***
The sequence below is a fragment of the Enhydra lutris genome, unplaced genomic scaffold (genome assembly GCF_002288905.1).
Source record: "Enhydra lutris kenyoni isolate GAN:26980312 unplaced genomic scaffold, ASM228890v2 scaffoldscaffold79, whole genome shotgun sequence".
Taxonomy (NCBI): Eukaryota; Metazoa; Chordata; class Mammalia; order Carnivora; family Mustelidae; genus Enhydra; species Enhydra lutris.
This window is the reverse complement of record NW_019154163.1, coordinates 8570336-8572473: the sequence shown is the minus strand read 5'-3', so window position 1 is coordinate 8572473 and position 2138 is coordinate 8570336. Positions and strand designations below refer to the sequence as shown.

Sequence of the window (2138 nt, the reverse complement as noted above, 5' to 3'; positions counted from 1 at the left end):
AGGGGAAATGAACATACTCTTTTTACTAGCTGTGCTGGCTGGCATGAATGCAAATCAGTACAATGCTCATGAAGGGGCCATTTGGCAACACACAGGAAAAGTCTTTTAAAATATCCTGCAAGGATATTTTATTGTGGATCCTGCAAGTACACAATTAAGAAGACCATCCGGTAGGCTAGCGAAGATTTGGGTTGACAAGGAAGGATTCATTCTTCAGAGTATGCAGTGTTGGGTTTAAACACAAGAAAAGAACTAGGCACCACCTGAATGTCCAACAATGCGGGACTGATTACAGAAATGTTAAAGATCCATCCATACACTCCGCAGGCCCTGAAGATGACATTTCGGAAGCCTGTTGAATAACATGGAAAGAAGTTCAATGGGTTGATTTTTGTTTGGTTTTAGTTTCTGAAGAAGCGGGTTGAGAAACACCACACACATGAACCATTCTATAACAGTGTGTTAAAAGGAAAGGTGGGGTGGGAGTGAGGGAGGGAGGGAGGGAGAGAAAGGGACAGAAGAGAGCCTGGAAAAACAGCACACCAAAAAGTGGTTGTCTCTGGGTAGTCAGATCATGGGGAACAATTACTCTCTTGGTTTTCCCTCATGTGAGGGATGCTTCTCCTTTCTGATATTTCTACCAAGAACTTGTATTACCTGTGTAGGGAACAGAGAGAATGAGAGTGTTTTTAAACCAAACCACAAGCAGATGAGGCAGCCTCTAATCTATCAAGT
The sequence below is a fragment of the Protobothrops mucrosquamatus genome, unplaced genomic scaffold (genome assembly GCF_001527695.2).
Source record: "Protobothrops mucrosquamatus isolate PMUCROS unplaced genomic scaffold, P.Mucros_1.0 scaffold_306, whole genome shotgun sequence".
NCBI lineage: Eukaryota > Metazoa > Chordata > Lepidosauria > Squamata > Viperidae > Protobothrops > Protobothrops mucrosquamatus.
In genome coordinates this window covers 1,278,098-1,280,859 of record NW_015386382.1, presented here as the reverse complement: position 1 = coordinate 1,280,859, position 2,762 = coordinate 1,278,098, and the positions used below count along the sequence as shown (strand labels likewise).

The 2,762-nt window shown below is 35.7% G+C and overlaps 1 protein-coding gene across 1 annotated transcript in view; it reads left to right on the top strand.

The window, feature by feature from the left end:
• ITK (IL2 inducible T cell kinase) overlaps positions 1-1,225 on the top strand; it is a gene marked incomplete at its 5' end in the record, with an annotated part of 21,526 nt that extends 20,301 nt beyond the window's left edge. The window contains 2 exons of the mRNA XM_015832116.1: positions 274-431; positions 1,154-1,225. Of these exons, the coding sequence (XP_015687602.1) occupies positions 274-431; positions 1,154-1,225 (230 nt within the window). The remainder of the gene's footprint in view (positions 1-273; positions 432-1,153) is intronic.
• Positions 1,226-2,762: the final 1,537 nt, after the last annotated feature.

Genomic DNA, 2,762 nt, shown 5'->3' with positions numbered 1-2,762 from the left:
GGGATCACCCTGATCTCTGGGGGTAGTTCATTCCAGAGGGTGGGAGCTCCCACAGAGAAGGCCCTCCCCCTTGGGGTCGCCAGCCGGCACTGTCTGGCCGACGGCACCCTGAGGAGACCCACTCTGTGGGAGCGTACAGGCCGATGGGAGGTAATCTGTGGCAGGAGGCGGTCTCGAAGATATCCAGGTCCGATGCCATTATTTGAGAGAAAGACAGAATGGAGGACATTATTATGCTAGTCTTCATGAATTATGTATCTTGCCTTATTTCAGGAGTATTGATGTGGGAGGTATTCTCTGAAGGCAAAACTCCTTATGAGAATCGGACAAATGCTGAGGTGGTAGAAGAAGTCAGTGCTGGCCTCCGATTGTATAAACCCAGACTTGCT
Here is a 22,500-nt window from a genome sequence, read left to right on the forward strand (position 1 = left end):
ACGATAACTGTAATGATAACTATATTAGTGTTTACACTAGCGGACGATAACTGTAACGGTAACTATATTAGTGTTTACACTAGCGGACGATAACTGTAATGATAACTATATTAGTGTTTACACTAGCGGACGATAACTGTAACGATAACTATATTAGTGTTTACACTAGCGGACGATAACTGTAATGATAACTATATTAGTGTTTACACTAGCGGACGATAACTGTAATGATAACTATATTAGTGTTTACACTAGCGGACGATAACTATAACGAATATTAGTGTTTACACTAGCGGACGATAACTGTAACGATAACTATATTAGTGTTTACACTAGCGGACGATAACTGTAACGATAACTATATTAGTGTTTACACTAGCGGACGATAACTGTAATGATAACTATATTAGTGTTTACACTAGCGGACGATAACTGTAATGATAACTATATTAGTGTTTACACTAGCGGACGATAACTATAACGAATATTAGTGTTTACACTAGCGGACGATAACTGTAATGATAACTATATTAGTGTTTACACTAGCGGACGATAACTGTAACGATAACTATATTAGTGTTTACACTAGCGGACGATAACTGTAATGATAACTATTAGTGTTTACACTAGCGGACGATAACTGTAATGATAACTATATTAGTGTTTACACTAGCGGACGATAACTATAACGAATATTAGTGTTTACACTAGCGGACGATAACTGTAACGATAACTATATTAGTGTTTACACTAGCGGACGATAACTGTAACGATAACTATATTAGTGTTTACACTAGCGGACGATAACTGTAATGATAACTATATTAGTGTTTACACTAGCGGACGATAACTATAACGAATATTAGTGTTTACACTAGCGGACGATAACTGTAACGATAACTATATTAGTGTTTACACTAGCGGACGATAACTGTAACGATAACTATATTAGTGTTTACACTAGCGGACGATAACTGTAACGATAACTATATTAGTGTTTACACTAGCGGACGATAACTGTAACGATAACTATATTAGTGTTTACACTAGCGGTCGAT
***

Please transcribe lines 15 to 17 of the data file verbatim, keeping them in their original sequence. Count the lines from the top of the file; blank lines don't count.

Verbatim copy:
Genomic DNA, 2,762 nt, shown 5'->3' with positions numbered 1-2,762 from the left:
GGGATCACCCTGATCTCTGGGGGTAGTTCATTCCAGAGGGTGGGAGCTCCCACAGAGAAGGCCCTCCCCCTTGGGGTCGCCAGCCGGCACTGTCTGGCCGACGGCACCCTGAGGAGACCCACTCTGTGGGAGCGTACAGGCCGATGGGAGGTAATCTGTGGCAGGAGGCGGTCTCGAAGATATCCAGGTCCGATGCCATTATTTGAGAGAAAGACAGAATGGAGGACATTATTATGCTAGTCTTCATGAATTATGTATCTTGCCTTATTTCAGGAGTATTGATGTGGGAGGTATTCTCTGAAGGCAAAACTCCTTATGAGAATCGGACAAATGCTGAGGTGGTAGAAGAAGTCAGTGCTGGCCTCCGATTGTATAAACCCAGACTTGCT
Here is a 22,500-nt window from a genome sequence, read left to right on the forward strand (position 1 = left end):